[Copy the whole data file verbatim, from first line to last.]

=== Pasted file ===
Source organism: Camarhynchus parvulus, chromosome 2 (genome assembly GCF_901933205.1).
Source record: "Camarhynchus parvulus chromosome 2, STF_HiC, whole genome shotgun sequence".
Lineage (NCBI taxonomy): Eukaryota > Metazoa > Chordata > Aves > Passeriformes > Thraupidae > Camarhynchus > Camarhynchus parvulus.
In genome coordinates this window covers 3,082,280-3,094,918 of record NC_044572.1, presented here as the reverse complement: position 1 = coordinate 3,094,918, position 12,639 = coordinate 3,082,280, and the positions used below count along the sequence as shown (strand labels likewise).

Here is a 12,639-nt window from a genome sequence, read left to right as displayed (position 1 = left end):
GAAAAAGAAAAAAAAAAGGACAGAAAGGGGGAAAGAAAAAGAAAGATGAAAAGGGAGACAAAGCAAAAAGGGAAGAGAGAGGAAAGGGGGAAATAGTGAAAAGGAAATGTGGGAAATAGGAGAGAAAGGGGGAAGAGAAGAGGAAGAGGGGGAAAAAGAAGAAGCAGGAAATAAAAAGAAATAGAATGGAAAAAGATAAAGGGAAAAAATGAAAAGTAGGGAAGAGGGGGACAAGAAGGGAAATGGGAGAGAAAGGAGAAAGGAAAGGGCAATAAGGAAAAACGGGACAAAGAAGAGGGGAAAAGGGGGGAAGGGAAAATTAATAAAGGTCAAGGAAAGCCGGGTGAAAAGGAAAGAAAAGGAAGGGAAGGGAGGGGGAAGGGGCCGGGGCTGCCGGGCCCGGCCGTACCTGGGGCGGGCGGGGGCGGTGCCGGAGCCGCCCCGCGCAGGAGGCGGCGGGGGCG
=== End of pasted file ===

Source organism: Camarhynchus parvulus, chromosome 2 (genome assembly GCF_901933205.1).
Source record: "Camarhynchus parvulus chromosome 2, STF_HiC, whole genome shotgun sequence".
Lineage (NCBI taxonomy): Eukaryota > Metazoa > Chordata > Aves > Passeriformes > Thraupidae > Camarhynchus > Camarhynchus parvulus.
In genome coordinates this window covers 3,082,280-3,094,918 of record NC_044572.1, presented here as the reverse complement: position 1 = coordinate 3,094,918, position 12,639 = coordinate 3,082,280, and the positions used below count along the sequence as shown (strand labels likewise).

Here is a 12,639-nt window from a genome sequence, read left to right as displayed (position 1 = left end):
GAAAAAGAAAAAAAAAAGGACAGAAAGGGGGAAAGAAAAAGAAAGATGAAAAGGGAGACAAAGCAAAAAGGGAAGAGAGAGGAAAGGGGGAAATAGTGAAAAGGAAATGTGGGAAATAGGAGAGAAAGGGGGAAGAGAAGAGGAAGAGGGGGAAAAAGAAGAAGCAGGAAATAAAAAGAAATAGAATGGAAAAAGATAAAGGGAAAAAATGAAAAGTAGGGAAGAGGGGGACAAGAAGGGAAATGGGAGAGAAAGGAGAAAGGAAAGGGCAATAAGGAAAAACGGGACAAAGAAGAGGGGAAAAGGGGGGAAGGGAAAATTAATAAAGGTCAAGGAAAGCCGGGTGAAAAGGAAAGAAAAGGAAGGGAAGGGAGGGGGAAGGGGCCGGGGCTGCCGGGCCCGGCCGTACCTGGGGCGGGCGGGGGCGGTGCCGGAGCCGCCCCGCGCAGGAGGCGGCGGGGGCG